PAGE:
My kitchen could well serve as a stopping point for Captain America between missions. Years ago, when I began collecting flag-themed items, my friends and family latched on to it like suckers to wool socks. The Schneider house now holds 179 flags and flag knickknacks. After eighty items, I told them I had enough. Apparently they hadn’t. And who can blame them? Finding the right gift for someone proves enough of a chore. Collections narrow the field. Well, it could be worse. I might have launched an endless parade of pigs or roosters. Or cows. At least flags don’t contract crazy diseases or curly parasites. Sometimes they attract the matches of malcontents. But not in my kitchen.

My most vivid childhood memories still frighten me. I entered life in the thick of the cold war. Nineteen sixty-four. JFK’s assassination found me curled safely within my mother’s womb. Had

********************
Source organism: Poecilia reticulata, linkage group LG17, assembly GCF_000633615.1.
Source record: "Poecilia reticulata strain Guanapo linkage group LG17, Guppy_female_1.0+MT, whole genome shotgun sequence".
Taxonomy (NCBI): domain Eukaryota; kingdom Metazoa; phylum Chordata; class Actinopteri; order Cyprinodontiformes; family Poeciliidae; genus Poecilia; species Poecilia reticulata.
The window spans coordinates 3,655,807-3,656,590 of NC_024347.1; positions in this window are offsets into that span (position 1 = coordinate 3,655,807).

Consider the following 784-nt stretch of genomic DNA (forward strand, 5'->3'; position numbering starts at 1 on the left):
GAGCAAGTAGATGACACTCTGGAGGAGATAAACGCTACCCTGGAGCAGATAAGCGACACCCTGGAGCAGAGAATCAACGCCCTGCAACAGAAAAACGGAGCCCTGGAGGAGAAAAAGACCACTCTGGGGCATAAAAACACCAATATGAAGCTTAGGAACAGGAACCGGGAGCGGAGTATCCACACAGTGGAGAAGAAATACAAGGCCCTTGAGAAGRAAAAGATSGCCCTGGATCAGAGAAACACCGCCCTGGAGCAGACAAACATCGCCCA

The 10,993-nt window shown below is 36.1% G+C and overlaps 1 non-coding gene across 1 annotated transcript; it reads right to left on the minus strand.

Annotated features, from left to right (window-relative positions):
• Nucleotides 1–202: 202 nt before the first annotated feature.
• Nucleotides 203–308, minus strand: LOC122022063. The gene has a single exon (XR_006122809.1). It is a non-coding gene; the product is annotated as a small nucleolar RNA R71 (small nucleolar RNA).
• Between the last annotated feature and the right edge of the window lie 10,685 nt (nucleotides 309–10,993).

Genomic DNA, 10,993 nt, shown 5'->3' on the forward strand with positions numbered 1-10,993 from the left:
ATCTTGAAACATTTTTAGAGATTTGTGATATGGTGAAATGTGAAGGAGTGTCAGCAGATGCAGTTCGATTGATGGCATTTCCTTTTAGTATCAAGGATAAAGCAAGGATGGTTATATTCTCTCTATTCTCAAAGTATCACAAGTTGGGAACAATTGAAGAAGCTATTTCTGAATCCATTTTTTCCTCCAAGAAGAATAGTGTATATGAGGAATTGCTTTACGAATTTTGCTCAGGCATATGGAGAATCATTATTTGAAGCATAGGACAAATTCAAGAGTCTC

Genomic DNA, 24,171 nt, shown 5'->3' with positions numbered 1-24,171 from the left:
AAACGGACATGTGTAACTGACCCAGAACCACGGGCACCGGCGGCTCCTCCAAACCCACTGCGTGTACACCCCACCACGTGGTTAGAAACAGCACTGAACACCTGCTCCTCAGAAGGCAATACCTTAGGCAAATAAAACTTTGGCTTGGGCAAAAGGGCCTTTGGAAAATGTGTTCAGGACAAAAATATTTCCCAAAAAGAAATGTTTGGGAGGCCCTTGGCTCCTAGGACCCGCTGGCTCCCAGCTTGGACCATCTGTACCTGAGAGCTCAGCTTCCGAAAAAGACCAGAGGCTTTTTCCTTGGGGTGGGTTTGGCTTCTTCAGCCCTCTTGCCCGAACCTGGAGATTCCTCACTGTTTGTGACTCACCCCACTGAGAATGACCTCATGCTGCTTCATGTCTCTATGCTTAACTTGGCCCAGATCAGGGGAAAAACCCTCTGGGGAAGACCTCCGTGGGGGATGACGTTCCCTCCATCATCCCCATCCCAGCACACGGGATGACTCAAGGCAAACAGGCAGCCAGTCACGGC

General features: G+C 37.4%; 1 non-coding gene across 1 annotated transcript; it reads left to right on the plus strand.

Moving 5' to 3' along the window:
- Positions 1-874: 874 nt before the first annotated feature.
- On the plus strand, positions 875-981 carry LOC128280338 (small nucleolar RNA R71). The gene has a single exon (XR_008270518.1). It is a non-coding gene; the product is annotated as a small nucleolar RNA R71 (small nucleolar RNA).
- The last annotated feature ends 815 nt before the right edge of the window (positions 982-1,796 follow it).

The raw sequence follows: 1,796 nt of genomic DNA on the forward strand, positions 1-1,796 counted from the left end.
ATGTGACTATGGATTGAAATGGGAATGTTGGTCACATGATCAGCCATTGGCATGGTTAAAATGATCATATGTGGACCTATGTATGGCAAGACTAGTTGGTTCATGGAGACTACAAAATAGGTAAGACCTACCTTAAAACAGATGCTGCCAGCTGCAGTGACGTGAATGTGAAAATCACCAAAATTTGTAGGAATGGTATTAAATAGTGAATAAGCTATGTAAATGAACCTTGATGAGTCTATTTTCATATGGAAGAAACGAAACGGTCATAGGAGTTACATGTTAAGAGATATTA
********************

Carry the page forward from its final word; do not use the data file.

nature’s resolve not eclipsed my mother’s, I might still reside there, “the way things are going these days,” as she always said. Does the unborn child assume its mothers emotions? If so, fear began to embroider a repeating pattern upon my heart well before the day I emerged with one fist clamped onto my own ear and ripping it halfway off. The uterus in which I grew from two cells to four to eight “and so on and so on and so on” nested inside a card-carrying member of the John Birch Society and the Towson Republican Club. Conservatism entwined with my DNA, enriched my blood cells, oxygenated my brain and—God bless the USA—the flag, the Constitution, and the death penalty. And all God’s people said, “Amen!”

Leavened by Mom’s Christian fundamentalism, my fear rose like a sourdough sponge in a greenhouse. Fear joggled and popped about our congregation like Mexican jumping beans and escorted us just about as far. In Mom’s circles, the cold war forever remained a hot topic. And the Soviet Union? “Let’s face the truth now, Sister Starling, the USSR has probably infiltrated even our own congregation with a ‘change agent’ we’ve been duped into thinking really loves the Lord!”